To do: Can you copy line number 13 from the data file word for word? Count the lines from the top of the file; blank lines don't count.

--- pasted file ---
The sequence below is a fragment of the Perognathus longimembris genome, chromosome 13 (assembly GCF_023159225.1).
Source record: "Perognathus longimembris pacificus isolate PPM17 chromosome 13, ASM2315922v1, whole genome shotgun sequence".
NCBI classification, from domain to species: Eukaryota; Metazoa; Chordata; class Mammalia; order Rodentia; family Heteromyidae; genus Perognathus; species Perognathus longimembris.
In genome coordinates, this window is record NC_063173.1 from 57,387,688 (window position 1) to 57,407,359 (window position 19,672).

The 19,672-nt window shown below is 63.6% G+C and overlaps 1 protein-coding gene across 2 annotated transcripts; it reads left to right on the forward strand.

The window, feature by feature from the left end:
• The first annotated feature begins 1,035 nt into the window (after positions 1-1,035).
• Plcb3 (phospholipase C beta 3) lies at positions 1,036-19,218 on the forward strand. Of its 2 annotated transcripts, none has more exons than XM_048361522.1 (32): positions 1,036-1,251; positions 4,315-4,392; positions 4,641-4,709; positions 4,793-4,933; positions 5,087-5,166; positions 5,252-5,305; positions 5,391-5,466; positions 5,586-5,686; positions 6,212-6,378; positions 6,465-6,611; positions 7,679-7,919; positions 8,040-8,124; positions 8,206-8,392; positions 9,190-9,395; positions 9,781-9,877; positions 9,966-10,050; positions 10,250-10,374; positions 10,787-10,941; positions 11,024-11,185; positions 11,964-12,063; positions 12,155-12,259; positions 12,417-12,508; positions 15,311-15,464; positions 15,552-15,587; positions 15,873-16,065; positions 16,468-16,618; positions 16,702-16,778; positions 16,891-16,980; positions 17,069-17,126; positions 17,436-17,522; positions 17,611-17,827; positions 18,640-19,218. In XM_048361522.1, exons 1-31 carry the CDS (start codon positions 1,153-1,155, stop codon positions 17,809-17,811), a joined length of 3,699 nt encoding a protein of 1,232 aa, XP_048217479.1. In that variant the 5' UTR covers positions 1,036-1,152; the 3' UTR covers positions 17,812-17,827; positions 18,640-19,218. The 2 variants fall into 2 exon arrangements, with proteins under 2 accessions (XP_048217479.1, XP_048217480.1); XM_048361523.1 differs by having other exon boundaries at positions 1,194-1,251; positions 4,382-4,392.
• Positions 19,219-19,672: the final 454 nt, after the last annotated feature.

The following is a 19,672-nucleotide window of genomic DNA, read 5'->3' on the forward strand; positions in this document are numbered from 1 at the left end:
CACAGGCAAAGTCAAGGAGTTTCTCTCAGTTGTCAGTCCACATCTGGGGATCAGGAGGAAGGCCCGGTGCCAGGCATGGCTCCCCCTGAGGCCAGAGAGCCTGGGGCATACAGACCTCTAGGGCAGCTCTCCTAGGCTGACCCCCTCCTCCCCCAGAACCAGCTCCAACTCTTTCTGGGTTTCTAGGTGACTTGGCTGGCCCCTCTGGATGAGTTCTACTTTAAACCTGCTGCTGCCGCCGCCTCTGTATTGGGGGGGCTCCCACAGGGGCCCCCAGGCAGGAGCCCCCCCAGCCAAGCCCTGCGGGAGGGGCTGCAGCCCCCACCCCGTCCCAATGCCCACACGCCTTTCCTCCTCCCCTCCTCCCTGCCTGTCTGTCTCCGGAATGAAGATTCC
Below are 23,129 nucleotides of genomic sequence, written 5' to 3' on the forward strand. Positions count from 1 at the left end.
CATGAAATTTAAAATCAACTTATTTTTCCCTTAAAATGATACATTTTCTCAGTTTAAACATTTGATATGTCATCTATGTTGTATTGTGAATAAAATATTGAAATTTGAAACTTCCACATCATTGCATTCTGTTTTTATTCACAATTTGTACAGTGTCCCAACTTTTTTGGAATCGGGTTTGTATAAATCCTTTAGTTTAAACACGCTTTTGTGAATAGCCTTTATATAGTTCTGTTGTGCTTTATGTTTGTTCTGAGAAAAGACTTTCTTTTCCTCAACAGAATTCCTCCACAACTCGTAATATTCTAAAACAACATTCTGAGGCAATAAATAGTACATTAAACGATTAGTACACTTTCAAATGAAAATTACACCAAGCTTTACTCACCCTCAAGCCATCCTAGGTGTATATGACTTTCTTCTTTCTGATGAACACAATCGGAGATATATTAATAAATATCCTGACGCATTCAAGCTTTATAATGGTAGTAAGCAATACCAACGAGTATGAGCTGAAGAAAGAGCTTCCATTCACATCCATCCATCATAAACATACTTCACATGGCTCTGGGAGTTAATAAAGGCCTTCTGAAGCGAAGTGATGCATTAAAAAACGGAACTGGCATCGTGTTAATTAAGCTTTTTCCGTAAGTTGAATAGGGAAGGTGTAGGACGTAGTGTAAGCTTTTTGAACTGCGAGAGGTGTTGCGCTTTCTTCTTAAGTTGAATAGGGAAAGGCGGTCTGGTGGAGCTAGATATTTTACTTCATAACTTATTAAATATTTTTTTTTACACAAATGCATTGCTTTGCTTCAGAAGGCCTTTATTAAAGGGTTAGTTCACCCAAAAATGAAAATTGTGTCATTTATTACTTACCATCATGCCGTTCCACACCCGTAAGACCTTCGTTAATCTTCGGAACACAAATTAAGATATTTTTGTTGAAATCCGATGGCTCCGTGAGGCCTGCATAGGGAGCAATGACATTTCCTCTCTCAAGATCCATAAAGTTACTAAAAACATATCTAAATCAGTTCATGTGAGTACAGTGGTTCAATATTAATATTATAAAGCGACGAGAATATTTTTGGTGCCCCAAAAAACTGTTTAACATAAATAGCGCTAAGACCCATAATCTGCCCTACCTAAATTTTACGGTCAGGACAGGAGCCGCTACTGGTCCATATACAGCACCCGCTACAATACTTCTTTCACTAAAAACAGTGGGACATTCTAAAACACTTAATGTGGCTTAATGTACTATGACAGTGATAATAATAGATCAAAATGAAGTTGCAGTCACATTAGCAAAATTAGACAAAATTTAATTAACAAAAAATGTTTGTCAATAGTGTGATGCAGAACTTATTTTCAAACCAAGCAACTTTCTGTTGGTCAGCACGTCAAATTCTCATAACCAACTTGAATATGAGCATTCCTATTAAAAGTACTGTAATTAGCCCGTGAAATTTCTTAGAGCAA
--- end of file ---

CATGAAATTTAAAATCAACTTATTTTTCCCTTAAAATGATACATTTTCTCAGTTTAAACATTTGATATGTCATCTATGTTGTATTGTGAATAAAATATTGAAATTTGAAACTTCCACATCATTGCATTCTGTTTTTATTCACAATTTGTACAGTGTCCCAACTTTTTTGGAATCGGGTTTGTATAAATCCTTTAGTTTAAACACGCTTTTGTGAATAGCCTTTATATAGTTCTGTTGTGCTTTATGTTTGTTCTGAGAAAAGACTTTCTTTTCCTCAACAGAATTCCTCCACAACTCGTAATATTCTAAAACAACATTCTGAGGCAATAAATAGTACATTAAACGATTAGTACACTTTCAAATGAAAATTACACCAAGCTTTACTCACCCTCAAGCCATCCTAGGTGTATATGACTTTCTTCTTTCTGATGAACACAATCGGAGATATATTAATAAATATCCTGACGCATTCAAGCTTTATAATGGTAGTAAGCAATACCAACGAGTATGAGCTGAAGAAAGAGCTTCCATTCACATCCATCCATCATAAACATACTTCACATGGCTCTGGGAGTTAATAAAGGCCTTCTGAAGCGAAGTGATGCATTAAAAAACGGAACTGGCATCGTGTTAATTAAGCTTTTTCCGTAAGTTGAATAGGGAAGGTGTAGGACGTAGTGTAAGCTTTTTGAACTGCGAGAGGTGTTGCGCTTTCTTCTTAAGTTGAATAGGGAAAGGCGGTCTGGTGGAGCTAGATATTTTACTTCATAACTTATTAAATATTTTTTTTTACACAAATGCATTGCTTTGCTTCAGAAGGCCTTTATTAAAGGGTTAGTTCACCCAAAAATGAAAATTGTGTCATTTATTACTTACCATCATGCCGTTCCACACCCGTAAGACCTTCGTTAATCTTCGGAACACAAATTAAGATATTTTTGTTGAAATCCGATGGCTCCGTGAGGCCTGCATAGGGAGCAATGACATTTCCTCTCTCAAGATCCATAAAGTTACTAAAAACATATCTAAATCAGTTCATGTGAGTACAGTGGTTCAATATTAATATTATAAAGCGACGAGAATATTTTTGGTGCCCCAAAAAACTGTTTAACATAAATAGCGCTAAGACCCATAATCTGCCCTACCTAAATTTTACGGTCAGGACAGGAGCCGCTACTGGTCCATATACAGCACCCGCTACAATACTTCTTTCACTAAAAACAGTGGGACATTCTAAAACACTTAATGTGGCTTAATGTACTATGACAGTGATAATAATAGATCAAAATGAAGTTGCAGTCACATTAGCAAAATTAGACAAAATTTAATTAACAAAAAATGTTTGTCAATAGTGTGATGCAGAACTTATTTTCAAACCAAGCAACTTTCTGTTGGTCAGCACGTCAAATTCTCATAACCAACTTGAATATGAGCATTCCTATTAAAAGTACTGTAATTAGCCCGTGAAATTTCTTAGAGCAA